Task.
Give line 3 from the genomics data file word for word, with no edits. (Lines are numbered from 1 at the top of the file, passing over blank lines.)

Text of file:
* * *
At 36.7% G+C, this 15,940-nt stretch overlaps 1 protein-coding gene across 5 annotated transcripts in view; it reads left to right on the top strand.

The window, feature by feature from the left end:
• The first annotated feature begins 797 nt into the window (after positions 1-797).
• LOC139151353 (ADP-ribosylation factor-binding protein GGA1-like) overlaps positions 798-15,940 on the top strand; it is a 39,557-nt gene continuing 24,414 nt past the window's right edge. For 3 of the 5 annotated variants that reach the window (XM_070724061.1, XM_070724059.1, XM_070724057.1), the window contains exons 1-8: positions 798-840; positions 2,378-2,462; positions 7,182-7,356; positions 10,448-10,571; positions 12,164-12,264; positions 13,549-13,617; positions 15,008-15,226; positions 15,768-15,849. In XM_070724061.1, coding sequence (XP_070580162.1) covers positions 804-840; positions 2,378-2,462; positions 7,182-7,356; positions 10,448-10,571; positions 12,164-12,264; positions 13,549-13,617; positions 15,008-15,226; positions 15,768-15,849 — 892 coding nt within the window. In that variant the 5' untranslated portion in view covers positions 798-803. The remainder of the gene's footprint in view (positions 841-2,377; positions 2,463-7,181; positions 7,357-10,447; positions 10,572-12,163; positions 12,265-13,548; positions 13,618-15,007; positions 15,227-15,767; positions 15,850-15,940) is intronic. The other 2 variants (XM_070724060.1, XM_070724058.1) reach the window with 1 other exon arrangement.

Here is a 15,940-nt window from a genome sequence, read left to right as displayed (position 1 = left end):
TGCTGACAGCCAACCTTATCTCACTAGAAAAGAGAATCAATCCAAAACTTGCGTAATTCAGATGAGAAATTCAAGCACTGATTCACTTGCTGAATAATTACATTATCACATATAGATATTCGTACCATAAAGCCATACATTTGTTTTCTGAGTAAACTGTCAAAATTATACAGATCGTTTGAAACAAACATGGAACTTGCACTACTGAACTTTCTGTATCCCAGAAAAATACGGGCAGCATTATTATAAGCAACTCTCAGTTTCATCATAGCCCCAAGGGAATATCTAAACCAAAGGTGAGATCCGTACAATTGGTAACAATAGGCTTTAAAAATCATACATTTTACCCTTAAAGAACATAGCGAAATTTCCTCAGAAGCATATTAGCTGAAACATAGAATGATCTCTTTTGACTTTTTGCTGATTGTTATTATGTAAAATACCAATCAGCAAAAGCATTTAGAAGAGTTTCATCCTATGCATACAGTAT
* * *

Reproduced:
• The first annotated feature begins 797 nt into the window (after positions 1-797).